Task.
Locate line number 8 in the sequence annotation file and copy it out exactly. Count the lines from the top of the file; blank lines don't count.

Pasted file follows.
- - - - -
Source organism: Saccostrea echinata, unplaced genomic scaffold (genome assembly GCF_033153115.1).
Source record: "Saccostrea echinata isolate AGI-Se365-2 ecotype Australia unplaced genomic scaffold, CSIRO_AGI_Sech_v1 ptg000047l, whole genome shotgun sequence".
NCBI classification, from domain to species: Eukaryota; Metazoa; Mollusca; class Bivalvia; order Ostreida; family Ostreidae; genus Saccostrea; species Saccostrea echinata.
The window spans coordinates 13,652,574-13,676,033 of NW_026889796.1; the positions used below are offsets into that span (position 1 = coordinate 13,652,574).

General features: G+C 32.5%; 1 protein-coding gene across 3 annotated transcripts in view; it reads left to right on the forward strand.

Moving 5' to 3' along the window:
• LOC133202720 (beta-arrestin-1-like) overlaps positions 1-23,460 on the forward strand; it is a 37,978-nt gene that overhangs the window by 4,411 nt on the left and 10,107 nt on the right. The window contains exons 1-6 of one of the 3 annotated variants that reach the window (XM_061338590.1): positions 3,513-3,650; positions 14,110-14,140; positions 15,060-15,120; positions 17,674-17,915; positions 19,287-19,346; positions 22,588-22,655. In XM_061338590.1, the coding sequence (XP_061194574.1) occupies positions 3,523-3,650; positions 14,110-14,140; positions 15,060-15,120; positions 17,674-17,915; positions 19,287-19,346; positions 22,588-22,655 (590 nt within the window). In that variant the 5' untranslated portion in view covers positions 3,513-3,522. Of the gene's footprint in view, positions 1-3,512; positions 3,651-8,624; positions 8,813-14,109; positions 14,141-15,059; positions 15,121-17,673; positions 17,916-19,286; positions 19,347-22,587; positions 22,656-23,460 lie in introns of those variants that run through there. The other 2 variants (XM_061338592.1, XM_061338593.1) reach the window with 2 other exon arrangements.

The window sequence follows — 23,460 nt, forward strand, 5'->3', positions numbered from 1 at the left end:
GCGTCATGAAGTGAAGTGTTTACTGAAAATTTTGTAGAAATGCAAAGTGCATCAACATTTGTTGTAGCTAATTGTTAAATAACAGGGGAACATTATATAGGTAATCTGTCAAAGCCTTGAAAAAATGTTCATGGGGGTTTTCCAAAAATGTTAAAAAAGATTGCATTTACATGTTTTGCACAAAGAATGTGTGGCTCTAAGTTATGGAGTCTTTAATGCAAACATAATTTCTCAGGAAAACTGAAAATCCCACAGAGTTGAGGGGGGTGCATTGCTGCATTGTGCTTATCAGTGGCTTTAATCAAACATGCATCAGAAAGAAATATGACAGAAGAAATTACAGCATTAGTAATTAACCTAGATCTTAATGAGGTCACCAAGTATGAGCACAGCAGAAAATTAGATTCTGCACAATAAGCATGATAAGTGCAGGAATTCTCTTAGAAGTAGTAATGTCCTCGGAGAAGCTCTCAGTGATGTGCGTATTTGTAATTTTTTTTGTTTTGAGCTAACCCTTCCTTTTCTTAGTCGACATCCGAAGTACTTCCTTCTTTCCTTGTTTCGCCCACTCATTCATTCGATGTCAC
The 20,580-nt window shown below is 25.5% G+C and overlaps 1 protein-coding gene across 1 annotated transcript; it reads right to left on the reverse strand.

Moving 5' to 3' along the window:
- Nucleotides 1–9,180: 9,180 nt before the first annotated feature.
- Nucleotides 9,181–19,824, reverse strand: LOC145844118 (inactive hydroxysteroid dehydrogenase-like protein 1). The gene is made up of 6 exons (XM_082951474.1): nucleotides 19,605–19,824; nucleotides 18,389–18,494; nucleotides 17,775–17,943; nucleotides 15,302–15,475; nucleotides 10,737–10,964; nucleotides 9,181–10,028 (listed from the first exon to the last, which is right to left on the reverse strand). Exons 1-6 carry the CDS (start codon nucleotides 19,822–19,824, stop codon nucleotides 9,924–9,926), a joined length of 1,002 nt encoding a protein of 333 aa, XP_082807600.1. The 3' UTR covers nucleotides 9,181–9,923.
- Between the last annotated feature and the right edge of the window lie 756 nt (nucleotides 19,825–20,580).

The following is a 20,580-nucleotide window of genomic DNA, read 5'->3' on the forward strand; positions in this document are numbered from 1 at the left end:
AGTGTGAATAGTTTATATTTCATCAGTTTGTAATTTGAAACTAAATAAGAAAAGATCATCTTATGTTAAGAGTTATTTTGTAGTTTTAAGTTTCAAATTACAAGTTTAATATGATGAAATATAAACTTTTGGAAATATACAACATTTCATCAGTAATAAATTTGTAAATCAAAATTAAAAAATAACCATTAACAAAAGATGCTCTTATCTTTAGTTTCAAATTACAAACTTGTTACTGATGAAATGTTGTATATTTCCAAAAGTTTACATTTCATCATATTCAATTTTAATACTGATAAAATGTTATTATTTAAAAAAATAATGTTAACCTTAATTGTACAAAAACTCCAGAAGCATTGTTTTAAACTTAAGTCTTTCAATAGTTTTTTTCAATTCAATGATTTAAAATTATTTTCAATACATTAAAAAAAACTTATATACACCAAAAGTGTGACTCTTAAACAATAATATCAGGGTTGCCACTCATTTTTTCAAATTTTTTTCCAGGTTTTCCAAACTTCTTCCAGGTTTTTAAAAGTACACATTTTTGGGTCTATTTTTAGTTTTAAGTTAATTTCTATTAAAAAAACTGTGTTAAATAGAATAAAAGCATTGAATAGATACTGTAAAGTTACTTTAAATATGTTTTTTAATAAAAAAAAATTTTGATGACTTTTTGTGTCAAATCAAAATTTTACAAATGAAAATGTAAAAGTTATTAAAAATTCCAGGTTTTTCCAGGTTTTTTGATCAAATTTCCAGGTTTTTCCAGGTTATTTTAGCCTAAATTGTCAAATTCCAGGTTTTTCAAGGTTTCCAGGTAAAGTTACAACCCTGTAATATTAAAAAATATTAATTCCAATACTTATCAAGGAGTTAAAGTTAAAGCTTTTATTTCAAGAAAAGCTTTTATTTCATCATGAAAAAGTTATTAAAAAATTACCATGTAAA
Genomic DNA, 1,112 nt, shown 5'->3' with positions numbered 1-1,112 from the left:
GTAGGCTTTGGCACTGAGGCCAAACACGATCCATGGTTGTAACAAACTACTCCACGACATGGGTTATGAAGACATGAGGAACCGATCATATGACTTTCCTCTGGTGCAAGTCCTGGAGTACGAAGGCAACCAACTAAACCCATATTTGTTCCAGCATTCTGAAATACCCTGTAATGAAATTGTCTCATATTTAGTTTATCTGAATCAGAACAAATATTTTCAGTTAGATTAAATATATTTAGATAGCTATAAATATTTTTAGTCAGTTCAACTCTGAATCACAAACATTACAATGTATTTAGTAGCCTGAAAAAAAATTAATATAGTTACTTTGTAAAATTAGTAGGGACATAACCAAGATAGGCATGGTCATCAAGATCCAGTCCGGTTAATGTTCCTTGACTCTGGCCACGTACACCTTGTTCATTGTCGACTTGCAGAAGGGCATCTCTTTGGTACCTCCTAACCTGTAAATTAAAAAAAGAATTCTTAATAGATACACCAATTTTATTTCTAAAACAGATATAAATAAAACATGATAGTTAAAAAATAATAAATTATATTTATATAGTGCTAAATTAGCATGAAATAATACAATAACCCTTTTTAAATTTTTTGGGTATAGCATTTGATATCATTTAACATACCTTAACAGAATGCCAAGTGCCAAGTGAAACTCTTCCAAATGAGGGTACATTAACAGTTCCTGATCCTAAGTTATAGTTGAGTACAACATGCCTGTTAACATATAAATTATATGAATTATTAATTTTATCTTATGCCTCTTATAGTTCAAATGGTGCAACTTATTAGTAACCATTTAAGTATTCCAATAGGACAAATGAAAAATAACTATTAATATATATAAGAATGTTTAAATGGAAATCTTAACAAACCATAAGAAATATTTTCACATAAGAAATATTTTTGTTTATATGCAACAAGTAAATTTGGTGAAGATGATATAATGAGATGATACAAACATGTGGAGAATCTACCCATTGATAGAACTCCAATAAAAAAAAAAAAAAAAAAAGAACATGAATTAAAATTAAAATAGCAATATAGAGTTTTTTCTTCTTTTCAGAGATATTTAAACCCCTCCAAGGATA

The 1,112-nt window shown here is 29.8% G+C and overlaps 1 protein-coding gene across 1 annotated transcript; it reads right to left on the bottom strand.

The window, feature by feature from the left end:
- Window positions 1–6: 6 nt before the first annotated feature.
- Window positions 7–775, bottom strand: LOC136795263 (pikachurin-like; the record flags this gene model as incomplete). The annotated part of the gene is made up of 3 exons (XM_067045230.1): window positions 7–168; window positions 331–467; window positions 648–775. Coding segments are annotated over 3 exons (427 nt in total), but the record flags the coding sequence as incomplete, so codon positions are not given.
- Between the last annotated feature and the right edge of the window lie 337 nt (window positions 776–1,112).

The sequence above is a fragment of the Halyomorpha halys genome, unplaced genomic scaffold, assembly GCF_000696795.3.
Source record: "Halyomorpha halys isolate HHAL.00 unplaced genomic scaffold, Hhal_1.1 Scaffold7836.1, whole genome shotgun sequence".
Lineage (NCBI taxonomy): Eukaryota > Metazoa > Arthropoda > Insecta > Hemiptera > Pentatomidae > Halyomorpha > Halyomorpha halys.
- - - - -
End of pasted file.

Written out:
The window sequence follows — 23,460 nt, forward strand, 5'->3', positions numbered from 1 at the left end: